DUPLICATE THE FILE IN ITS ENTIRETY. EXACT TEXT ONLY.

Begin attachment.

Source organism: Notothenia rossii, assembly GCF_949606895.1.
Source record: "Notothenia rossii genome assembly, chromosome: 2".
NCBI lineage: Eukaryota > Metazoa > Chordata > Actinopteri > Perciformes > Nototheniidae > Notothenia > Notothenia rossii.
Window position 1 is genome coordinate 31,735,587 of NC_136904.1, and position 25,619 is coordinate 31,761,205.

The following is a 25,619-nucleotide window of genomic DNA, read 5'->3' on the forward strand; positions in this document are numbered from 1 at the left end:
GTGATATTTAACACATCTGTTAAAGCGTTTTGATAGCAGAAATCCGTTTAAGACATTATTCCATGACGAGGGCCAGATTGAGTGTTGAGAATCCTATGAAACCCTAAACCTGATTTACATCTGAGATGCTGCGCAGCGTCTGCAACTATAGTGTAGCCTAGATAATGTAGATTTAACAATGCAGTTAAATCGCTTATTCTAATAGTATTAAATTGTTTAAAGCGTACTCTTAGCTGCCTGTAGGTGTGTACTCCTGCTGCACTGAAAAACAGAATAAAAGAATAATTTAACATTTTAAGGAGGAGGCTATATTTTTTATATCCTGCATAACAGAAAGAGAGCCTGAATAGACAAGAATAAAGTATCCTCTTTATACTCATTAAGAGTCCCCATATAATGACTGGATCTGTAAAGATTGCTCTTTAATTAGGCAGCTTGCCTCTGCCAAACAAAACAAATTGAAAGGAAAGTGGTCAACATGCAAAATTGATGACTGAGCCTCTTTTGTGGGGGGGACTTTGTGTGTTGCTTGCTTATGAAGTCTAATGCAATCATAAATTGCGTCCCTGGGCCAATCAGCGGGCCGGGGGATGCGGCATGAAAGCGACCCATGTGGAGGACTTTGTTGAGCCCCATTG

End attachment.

Source organism: Notothenia rossii, assembly GCF_949606895.1.
Source record: "Notothenia rossii genome assembly, chromosome: 2".
NCBI lineage: Eukaryota > Metazoa > Chordata > Actinopteri > Perciformes > Nototheniidae > Notothenia > Notothenia rossii.
Window position 1 is genome coordinate 31,735,587 of NC_136904.1, and position 25,619 is coordinate 31,761,205.

The following is a 25,619-nucleotide window of genomic DNA, read 5'->3' on the forward strand; positions in this document are numbered from 1 at the left end:
GTGATATTTAACACATCTGTTAAAGCGTTTTGATAGCAGAAATCCGTTTAAGACATTATTCCATGACGAGGGCCAGATTGAGTGTTGAGAATCCTATGAAACCCTAAACCTGATTTACATCTGAGATGCTGCGCAGCGTCTGCAACTATAGTGTAGCCTAGATAATGTAGATTTAACAATGCAGTTAAATCGCTTATTCTAATAGTATTAAATTGTTTAAAGCGTACTCTTAGCTGCCTGTAGGTGTGTACTCCTGCTGCACTGAAAAACAGAATAAAAGAATAATTTAACATTTTAAGGAGGAGGCTATATTTTTTATATCCTGCATAACAGAAAGAGAGCCTGAATAGACAAGAATAAAGTATCCTCTTTATACTCATTAAGAGTCCCCATATAATGACTGGATCTGTAAAGATTGCTCTTTAATTAGGCAGCTTGCCTCTGCCAAACAAAACAAATTGAAAGGAAAGTGGTCAACATGCAAAATTGATGACTGAGCCTCTTTTGTGGGGGGGACTTTGTGTGTTGCTTGCTTATGAAGTCTAATGCAATCATAAATTGCGTCCCTGGGCCAATCAGCGGGCCGGGGGATGCGGCATGAAAGCGACCCATGTGGAGGACTTTGTTGAGCCCCATTG